It comes as no surprise that few people know much about the Chester County Sheriff’s Office Fugitive Apprehension Unit: It often works under cover of darkness.
Before most county residents have awakened, the eight members of this elite team have donned 35 pounds of equipment – about 10 more than a typical deputy sheriff – and headed out to find people committed to remaining under the radar.
The team made headlines recently when it located Barry Baker, the fugitive accused of sucker-punching a man with cerebral palsy outside a West Chester convenience store last month.
Baker’s apprehension, accomplished with assistance from the U.S. Marshals and Sheriff’s Office K-9 Unit, capped a weeks-long search that benefited from tips from the public and spanned the tri-state area.
“This was an outstanding example of good cooperation with multiple agencies,” said Chester County Sheriff Carolyn “Bunny” Welsh. “We’ve been fortunate to not only work with the marshals but also train with them.
“Mr. Baker was fortunate that the Fugitive Apprehension Unit, the K-9 Unit, and the U.S. Marshals were able to pick him up,” Welsh continued. “There were a lot of very angry citizens looking for him.”
Cpl. Joseph E. Woulfe, who heads the unit, said his team has apprehended 50 wanted subjects so far this year, serving an additional 30 warrants because, in the process, it located other fugitives.
Woulfe said one of the individuals apprehended had 11 active warrants, issued out of three different counties, while another, picked up with the assistance of Pennsylvania State Police, had been on the lam for nearly a decade. The charges ranged from summary offenses to violent felonies.
“I’m very proud of what they’ve accomplished,” Chief Deputy Jason Suydam said of the unit. “Fifty is a pretty impressive number.”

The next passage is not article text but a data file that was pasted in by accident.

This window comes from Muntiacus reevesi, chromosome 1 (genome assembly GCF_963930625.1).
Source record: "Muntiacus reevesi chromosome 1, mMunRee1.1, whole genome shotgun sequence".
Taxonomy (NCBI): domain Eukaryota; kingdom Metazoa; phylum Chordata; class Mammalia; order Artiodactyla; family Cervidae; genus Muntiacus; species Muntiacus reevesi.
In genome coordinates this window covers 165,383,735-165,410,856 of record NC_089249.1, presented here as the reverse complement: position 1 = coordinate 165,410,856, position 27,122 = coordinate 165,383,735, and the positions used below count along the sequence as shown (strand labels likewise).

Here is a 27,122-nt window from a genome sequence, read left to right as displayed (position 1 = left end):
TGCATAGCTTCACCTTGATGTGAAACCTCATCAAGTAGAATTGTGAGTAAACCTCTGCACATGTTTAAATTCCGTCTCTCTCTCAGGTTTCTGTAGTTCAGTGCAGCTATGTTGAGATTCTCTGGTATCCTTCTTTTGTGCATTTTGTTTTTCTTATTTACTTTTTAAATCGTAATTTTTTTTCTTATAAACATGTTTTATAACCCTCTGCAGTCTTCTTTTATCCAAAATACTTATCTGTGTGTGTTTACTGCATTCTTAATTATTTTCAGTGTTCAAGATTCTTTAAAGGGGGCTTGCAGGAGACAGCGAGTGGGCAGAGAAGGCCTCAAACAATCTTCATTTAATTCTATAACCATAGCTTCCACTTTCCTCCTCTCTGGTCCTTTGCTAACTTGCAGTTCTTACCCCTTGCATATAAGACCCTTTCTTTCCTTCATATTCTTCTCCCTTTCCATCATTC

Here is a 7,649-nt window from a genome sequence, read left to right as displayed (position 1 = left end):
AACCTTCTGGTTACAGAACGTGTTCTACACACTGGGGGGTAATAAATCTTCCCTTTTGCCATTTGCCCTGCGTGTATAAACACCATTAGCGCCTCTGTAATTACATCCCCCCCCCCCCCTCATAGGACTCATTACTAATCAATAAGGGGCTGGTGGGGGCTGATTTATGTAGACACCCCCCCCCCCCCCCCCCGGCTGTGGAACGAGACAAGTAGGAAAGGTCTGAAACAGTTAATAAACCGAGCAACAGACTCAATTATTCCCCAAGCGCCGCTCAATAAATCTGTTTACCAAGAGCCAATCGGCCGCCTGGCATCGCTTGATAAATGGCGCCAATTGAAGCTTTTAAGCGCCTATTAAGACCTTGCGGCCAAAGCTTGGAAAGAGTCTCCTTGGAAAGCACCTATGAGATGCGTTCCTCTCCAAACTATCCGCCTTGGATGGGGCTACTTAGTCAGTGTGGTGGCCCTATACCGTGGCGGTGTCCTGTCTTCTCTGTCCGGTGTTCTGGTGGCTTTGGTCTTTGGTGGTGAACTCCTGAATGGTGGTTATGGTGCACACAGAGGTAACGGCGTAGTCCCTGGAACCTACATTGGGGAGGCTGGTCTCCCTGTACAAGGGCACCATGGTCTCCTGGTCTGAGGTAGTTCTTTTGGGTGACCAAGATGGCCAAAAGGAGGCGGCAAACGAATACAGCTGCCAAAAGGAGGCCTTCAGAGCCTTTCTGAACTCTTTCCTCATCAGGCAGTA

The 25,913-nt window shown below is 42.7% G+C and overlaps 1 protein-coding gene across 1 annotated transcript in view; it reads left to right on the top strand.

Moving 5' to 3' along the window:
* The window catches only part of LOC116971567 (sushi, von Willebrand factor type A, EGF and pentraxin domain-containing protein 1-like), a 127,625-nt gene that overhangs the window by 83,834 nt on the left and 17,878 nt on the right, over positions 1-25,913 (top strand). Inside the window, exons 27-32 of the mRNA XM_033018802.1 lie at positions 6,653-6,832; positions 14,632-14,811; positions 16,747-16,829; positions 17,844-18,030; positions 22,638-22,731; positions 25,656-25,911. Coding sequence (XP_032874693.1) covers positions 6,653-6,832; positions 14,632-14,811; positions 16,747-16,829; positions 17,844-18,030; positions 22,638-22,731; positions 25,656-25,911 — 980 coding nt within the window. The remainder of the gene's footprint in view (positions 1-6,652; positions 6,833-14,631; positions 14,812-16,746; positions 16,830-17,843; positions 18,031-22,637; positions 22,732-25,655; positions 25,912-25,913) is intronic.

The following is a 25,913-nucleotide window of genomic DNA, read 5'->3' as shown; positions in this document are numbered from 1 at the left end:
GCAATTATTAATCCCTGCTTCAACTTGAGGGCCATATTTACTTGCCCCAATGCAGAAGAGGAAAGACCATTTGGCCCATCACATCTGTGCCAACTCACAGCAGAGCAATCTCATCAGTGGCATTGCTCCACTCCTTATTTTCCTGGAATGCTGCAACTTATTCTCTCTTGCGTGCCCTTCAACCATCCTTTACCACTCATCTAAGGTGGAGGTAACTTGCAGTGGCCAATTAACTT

Suydam said it’s difficult to know whether the arrests broke any office records because statistics weren’t compiled during the first few years of the unit’s operation, which started in 2010. However, he pointed out that even though the vast majority of the wanted subjects work to avoid detection, members of the Fugitive Apprehension Unit work harder to stay a step ahead of them.
In addition to the routine training regimen that all deputies perform, the Fugitive Apprehension Unit members log an additional 100 hours of SWAT drills, firearms instruction, and physical fitness training. The latter is particularly essential, Woulfe said.
“We wear heavier ballistic gear but have to be able to react to what many fugitives do when they see us, which is run,” he said.
Woulfe said subjects that don’t flee often hide and have been found in locations ranging from closets to car trunks. One defendant even hollowed out a dresser so he could squeeze inside it.
The team gets its targets from a variety of sources and pursues them at all hours of the day and night, both within and beyond county borders.
Sometimes another department, such as Adult Probation or Domestic Relations, will request assistance in locating defendants; at other times, the unit focuses on the county’s most-wanted list – a collaboration with the District Attorney’s Office – or the database maintained by the county’s Warrant Enforcement Bureau.
With higher-risk cases, the unit will enlist the aid of the K-9 Unit. “Most defendants think twice about running when they see a dog,” Woulfe said.
Members of the team maintain a heightened passion for what they do; hitting roadblocks only strengthens their resolve, Woulfe said.
He recalled one defendant who managed to evade capture after a pursuit through the woods. Undaunted, the unit regrouped with a different strategy – and a K-9 team.
“In the process of apprehending him, we came in contact with family members who also had warrants so we took multiple people into custody,” Woulfe said.
In addition, the former escape artist ended up getting state prison time after fleeing-apprehension charges were added to his rap sheet.
“That one ended up being pretty satisfying,” Woulfe said. “It was gratifying for the team not only because they did so much work, but also because we knew the community was safer with that individual off the street.”